(PG-13) 1 hr. 56 min.
Grade: C

New in Local Theaters – March 22, 2024

  • Ghostbusters: Frozen Empire (PG-13) 1 hr. 56 min. (trailer)
    AMC Fiesta Square, Malco Razorback, Malco Springdale, Malco Pinnacle, Malco Towne, Skylight
  • Immaculate (R) 1 hr. 29 min. (trailer)
    AMC Fiesta Square, Malco Razorback, Malco Pinnacle
  • Late Night with the Devil (R) 1 hr. 32 min. (trailer)
    AMC Fiesta Square, Malco Razorback, Malco Pinnacle
  • One Life (PG) 1 hr. 49 min. (trailer)
    AMC Fiesta Square, Malco Razorback, Malco Pinnacle, Sky
  • William Shatner: You Can Call Me Bill (PG) 1 hr. 36 min. (trailer)
    Malco Razorback

Classic Corner – Rankin/Bass Easter Specials

The stop-motion and traditional animation company Rankin/Bass Productions is best known for its series of Christmas specials such as “Rudolph the Red-nosed Reindeer” and “Frosty the Snowman,” which fans and children are treated to with multiple showings each Christmas season, but did you know, the company paid homage to the Easter Bunny, too?

Between telling their Christmas tales, Rankin/Bass squeezed in three Easter specials that gave three different origins of the Easter Bunny. All three are quite fun and colorful for young children who have never seen them and possibly for their parents or even grandparents who remember them fondly from their childhood.

If you are looking for a show to pass the time with this weekend prior to the holiday, you might get a kick out of these sugary concoctions. YouTube is your best bet to watch these and other Easter-themed specials for free.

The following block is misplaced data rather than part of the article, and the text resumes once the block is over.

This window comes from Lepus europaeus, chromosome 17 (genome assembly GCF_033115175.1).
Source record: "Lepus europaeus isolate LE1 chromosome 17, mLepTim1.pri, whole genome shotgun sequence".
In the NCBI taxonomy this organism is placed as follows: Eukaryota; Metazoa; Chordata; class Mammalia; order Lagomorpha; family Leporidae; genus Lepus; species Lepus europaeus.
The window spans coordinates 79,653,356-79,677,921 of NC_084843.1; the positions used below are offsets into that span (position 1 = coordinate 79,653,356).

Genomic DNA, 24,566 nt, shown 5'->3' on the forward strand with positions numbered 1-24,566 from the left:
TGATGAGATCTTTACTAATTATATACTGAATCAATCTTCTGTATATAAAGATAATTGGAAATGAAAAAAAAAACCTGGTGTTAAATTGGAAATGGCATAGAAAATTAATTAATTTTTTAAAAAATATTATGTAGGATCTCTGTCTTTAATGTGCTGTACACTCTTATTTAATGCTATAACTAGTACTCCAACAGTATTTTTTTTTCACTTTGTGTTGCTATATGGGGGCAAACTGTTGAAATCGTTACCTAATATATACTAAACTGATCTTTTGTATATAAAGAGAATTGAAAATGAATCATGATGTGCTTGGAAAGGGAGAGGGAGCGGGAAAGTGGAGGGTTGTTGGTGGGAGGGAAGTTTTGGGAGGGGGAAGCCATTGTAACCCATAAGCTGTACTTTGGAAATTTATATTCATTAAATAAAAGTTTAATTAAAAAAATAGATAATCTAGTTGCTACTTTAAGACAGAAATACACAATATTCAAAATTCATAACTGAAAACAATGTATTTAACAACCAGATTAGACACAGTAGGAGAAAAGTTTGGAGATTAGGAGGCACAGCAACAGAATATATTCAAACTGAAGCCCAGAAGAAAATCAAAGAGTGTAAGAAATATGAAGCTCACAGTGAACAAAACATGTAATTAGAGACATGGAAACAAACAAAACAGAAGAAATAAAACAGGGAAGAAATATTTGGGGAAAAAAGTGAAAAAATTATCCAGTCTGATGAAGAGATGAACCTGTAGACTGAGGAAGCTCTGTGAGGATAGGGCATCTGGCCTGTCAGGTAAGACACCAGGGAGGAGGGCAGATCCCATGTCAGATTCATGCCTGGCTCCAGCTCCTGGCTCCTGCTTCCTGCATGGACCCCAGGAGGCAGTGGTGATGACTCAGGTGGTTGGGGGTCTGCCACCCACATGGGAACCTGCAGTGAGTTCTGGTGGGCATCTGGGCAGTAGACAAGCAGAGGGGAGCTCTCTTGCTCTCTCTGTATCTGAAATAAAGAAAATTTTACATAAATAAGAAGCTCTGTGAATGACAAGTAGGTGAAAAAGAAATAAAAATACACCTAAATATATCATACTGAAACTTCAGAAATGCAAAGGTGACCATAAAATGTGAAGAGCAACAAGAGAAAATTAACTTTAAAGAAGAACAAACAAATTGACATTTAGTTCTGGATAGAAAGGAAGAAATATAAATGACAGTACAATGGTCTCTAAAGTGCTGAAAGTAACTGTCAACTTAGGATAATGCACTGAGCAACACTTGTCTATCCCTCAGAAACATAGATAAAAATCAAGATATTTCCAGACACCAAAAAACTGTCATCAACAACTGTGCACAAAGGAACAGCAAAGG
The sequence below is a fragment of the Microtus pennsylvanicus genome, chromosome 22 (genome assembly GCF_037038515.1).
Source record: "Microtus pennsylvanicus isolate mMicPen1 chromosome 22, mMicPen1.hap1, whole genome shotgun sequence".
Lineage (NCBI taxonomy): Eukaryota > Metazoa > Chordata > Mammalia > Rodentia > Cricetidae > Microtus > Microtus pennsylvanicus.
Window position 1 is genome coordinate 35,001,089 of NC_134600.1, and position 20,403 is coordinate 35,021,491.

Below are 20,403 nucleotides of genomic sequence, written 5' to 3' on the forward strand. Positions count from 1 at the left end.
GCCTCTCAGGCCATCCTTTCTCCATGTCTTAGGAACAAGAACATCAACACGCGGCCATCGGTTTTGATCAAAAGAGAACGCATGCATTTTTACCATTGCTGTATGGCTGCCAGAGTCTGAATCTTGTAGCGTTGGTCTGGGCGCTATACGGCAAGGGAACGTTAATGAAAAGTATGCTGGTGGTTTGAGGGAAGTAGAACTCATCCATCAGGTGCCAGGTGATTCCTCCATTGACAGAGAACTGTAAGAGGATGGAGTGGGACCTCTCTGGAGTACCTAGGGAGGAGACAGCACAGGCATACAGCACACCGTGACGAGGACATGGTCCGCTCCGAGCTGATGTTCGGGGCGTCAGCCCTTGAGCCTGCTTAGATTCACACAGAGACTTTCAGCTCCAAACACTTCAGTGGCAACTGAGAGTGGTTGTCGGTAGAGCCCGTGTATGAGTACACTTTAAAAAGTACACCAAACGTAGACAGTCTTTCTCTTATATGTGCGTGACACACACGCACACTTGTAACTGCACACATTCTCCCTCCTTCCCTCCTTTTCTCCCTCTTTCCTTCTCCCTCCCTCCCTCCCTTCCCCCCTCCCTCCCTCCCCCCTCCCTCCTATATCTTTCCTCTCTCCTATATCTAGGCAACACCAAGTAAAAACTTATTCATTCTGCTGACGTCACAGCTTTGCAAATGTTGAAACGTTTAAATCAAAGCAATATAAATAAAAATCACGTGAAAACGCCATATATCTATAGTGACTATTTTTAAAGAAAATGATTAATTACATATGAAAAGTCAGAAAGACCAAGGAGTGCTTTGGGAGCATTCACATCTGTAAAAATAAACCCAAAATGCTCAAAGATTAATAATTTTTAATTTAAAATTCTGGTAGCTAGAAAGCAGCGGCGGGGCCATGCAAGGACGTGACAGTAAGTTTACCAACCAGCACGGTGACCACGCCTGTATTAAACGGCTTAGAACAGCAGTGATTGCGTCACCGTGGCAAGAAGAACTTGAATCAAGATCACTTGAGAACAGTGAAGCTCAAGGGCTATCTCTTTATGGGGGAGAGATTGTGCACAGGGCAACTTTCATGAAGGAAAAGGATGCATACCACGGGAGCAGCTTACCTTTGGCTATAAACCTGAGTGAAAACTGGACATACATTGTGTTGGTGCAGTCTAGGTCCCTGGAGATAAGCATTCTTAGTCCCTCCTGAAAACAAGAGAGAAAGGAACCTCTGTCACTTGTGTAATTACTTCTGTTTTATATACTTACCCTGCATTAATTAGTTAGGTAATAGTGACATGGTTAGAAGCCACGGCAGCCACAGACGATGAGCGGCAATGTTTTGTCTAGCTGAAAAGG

Here Comes Peter Cottontail

Peter Cottontail (voiced by Casey Kasem) is the heir apparent to the mantle of the chief Easter Bunny, but when a night of partying causes him to oversleep, his succession is in question. The evil Irontail (voiced by Vincent Price) wants the mantle, too, so he can twist the holiday more to his morbid liking. Peter Cottontail must travel back in time in an attempt to give away all his eggs or the evil Irontail will ruin Easter for everyone. Danny Kaye narrates the delightful 1971 special as Seymour S. Sassafras.

The First Easter Rabbit

Loosely based on Margery Williams’ “The Velveteen Rabbit,” the special tells the story of how Stuffy, a stuffed toy rabbit, was saved from being burned because of possible scarlet fever infection by a fairy named Calliope. She then transforms him into the first Easter Rabbit. Burl Ives narrates the story just as he did the first Rankin/Bass production “Rudolph the Red-nosed Reindeer.” The 1976 special is traditionally animated rather than using stop-motion.

The Easter Bunny Is Coming to Town

“The Easter Bunny Is Coming to Town” not only introduces another origin for the Easter Bunny, but it also gives mythical origins for many of the secular trappings of the holiday, such as the bonnets, eggs, and jelly beans. This 1977 special will remind you of R/B’s earlier film “Santa Claus Is Coming to Town” from 1970, which gave away all of Kris Kringle’s secrets. It’s even narrated by Fred Astaire again as holiday mailman Special Delivery Kluger.